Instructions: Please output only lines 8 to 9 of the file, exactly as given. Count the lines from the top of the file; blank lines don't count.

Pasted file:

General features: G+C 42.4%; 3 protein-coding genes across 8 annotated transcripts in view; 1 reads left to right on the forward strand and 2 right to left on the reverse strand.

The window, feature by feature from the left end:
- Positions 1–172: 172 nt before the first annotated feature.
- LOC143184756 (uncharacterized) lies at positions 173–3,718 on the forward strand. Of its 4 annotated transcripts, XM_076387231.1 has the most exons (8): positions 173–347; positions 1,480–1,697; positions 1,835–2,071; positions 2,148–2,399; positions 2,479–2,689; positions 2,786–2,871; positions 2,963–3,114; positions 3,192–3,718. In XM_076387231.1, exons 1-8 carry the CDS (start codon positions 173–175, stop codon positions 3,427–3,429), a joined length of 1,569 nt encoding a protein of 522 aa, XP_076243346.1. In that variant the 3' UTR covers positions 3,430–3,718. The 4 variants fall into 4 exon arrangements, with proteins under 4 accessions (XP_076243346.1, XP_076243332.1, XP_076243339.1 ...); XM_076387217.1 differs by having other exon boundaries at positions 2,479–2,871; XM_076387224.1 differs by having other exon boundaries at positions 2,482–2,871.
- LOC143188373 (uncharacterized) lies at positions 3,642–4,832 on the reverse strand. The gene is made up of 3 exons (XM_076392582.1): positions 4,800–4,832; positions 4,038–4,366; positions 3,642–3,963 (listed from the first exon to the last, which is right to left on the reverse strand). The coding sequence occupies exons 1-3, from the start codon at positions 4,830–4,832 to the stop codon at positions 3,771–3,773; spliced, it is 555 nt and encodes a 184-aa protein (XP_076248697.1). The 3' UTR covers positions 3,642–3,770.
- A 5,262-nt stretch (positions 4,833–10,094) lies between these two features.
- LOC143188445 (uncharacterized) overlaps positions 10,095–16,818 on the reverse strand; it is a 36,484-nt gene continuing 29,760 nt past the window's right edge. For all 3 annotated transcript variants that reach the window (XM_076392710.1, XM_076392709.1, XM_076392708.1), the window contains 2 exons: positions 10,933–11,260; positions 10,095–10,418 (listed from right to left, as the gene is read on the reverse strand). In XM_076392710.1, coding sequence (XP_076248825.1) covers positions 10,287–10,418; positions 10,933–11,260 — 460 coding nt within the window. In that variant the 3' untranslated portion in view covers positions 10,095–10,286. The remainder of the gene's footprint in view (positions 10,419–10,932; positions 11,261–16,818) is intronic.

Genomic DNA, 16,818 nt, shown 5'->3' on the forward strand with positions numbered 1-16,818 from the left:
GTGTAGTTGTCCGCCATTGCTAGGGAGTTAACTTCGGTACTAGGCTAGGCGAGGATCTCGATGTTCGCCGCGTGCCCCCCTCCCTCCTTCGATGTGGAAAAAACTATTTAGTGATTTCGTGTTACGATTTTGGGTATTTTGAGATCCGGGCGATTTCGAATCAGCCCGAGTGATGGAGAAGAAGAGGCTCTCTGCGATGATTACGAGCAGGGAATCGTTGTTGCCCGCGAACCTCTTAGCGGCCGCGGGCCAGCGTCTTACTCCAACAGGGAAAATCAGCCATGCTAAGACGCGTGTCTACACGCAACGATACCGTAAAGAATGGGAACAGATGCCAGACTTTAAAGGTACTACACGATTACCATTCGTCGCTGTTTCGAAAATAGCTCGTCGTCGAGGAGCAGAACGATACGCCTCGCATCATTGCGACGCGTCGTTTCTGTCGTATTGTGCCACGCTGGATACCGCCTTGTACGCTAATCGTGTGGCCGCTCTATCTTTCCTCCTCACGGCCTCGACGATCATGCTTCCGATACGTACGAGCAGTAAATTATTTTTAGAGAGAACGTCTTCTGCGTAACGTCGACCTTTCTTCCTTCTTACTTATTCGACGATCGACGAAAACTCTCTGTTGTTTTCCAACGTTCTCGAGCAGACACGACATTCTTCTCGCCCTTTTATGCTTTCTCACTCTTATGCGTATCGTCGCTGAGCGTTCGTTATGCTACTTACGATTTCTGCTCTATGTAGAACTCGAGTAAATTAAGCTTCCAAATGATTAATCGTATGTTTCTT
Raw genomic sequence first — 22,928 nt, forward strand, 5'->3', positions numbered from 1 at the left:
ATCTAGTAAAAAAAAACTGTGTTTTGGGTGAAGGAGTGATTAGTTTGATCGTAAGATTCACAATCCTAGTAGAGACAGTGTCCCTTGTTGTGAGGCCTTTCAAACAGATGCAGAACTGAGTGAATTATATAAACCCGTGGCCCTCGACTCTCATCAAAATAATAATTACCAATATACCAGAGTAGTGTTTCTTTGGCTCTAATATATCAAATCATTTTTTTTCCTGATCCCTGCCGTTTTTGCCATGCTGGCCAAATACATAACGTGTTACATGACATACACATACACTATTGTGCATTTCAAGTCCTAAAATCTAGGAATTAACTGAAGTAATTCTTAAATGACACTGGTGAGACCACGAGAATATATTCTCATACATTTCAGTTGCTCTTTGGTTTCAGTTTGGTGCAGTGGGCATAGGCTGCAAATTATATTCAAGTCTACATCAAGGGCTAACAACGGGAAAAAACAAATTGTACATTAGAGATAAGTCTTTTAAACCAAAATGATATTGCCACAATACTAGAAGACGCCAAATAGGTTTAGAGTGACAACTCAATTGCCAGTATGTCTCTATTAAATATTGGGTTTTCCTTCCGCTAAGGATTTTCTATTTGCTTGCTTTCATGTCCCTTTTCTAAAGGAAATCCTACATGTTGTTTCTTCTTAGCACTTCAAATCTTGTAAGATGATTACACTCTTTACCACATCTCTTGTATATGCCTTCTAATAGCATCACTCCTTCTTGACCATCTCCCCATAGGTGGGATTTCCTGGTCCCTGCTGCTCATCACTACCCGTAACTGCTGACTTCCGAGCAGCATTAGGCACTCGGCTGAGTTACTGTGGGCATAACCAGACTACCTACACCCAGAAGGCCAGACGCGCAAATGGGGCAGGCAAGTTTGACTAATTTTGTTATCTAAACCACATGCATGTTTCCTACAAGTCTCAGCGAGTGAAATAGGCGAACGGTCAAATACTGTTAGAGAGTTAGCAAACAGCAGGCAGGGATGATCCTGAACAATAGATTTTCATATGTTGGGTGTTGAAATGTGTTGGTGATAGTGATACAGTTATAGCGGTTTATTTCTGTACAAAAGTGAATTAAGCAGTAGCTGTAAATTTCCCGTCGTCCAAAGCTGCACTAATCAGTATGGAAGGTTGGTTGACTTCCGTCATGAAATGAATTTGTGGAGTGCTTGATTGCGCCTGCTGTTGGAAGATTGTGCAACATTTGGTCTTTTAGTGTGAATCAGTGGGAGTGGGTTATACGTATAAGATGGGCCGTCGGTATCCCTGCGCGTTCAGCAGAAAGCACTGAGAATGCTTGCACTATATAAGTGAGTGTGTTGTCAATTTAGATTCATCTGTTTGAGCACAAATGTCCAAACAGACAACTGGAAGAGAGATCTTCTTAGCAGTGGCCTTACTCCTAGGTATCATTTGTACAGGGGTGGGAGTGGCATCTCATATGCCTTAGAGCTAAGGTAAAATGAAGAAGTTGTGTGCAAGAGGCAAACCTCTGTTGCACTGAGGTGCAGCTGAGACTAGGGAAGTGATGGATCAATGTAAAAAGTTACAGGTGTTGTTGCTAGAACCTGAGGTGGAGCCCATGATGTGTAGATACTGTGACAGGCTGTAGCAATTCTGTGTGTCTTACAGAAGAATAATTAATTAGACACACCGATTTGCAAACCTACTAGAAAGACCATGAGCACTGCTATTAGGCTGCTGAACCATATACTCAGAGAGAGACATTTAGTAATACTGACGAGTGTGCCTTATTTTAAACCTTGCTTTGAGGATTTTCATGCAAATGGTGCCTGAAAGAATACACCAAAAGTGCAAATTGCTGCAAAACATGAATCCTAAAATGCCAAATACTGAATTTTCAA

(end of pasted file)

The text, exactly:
Genomic DNA, 16,818 nt, shown 5'->3' on the forward strand with positions numbered 1-16,818 from the left:
GTGTAGTTGTCCGCCATTGCTAGGGAGTTAACTTCGGTACTAGGCTAGGCGAGGATCTCGATGTTCGCCGCGTGCCCCCCTCCCTCCTTCGATGTGGAAAAAACTATTTAGTGATTTCGTGTTACGATTTTGGGTATTTTGAGATCCGGGCGATTTCGAATCAGCCCGAGTGATGGAGAAGAAGAGGCTCTCTGCGATGATTACGAGCAGGGAATCGTTGTTGCCCGCGAACCTCTTAGCGGCCGCGGGCCAGCGTCTTACTCCAACAGGGAAAATCAGCCATGCTAAGACGCGTGTCTACACGCAACGATACCGTAAAGAATGGGAACAGATGCCAGACTTTAAAGGTACTACACGATTACCATTCGTCGCTGTTTCGAAAATAGCTCGTCGTCGAGGAGCAGAACGATACGCCTCGCATCATTGCGACGCGTCGTTTCTGTCGTATTGTGCCACGCTGGATACCGCCTTGTACGCTAATCGTGTGGCCGCTCTATCTTTCCTCCTCACGGCCTCGACGATCATGCTTCCGATACGTACGAGCAGTAAATTATTTTTAGAGAGAACGTCTTCTGCGTAACGTCGACCTTTCTTCCTTCTTACTTATTCGACGATCGACGAAAACTCTCTGTTGTTTTCCAACGTTCTCGAGCAGACACGACATTCTTCTCGCCCTTTTATGCTTTCTCACTCTTATGCGTATCGTCGCTGAGCGTTCGTTATGCTACTTACGATTTCTGCTCTATGTAGAACTCGAGTAAATTAAGCTTCCAAATGATTAATCGTATGTTTCTT